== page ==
He moved on, inspecting all his ten traps. Some of them had suffered a similar fate as the first one, and others had been left unstirred. He did what he could, leaving behind two new traps before heading to his car. The daylight had already gotten darker, and he wondered where had the time gone. He glanced at his wristwatch and frowned. He was sure he had been here only two hours, but it was well past midday already, and the winter sun was setting down. His father had warned about this — the loss of time. He took his notebook out of his pocket and checked what time he had arrived into the bog — 9:58 a.m. And it was now quarter past two. Usually, laying and inspecting the traps took an hour and forty-five minutes. Something was wrong. He glanced around before heading to the narrow pathway through the forest surrounding the marsh. Nothing had followed him. He saw nor felt an extra pair of eyes looking at him. But the creepy feeling was there.

His heart began to race. Breathe, he reminded himself and stood there, refusing to run unlike his instincts told him to. That was the last thing he would do. Both his father and grandfather had warned against such an act. If someone were watching, it would only get their hunting instincts riled up. When his breath had steadied, he tied his fingers around the knife he always carried with him but kept it in its holster. No guns, they were useless against the monster. He took one last look around and headed to the narrow path when there was no one there. He shut all his inner noise off and listened to the trees moaning in the wind, searching any wet sounds or cracking of twigs and leaves. He was sure the sound of his feet drowned out all he wanted to hear. But now he was sure someone followed him. The pressure was stronger, and the need to run almost took over. He pivoted around to look behind, but the path was empty.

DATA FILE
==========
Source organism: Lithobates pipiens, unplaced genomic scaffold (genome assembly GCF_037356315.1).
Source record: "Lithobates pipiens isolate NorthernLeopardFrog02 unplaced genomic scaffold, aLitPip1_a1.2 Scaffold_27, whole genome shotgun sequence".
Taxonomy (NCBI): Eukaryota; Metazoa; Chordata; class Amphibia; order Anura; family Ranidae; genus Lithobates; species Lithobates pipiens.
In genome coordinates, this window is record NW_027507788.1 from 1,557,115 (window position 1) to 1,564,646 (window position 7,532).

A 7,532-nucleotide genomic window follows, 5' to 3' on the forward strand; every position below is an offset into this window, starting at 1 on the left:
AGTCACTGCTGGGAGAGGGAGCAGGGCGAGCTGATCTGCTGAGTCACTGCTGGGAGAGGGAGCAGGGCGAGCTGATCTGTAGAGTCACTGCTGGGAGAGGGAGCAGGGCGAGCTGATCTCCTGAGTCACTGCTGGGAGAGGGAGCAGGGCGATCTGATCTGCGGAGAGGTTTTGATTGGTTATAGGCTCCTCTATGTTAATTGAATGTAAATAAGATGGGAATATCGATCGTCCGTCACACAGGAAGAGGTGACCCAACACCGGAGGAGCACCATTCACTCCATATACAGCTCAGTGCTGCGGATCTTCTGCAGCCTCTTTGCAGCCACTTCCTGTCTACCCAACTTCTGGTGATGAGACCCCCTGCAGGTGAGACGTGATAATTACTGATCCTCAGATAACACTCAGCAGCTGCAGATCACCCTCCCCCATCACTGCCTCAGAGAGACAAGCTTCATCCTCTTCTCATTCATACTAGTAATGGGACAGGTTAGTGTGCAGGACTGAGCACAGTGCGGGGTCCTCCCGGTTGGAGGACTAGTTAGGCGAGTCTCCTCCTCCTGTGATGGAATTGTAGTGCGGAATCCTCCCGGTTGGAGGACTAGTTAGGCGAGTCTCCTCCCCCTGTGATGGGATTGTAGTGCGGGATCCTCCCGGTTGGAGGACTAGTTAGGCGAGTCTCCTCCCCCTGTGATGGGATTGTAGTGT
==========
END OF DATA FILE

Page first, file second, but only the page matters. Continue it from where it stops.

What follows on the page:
This is silly, he thought, and once again returned to getting as fast as he could to the car. If his father could see him now, he would disappoint him. Back when he was alive, they would have gone back to the bog and searched until the feeling was gone, and they could go back home satisfied no children would go missing. Now he fled. He could already see the outline of his blue SUV. He took up running and fumbled to find the keys from his jacket pocket. The car’s light flickered as he unlocked the doors. He swung the car door open and dived in, locking the doors as soon as he was in.

The turned the engine on, expecting to see a green man-sized monster looking at him, but there was only the darkens of the forest. He sighed. But his heart was still racing, and the earlier feeling was still there. Someone was looking at him. He was sure of it. He reversed the car and hit the gas pedal, but the car didn’t move. The engine shut down on its own, and there came a loud humming noise. Then he could see nothing, only bright light. He could feel his consciousness slipping.

Thank you for reading and have a weird day!

© K.A. Ashcomb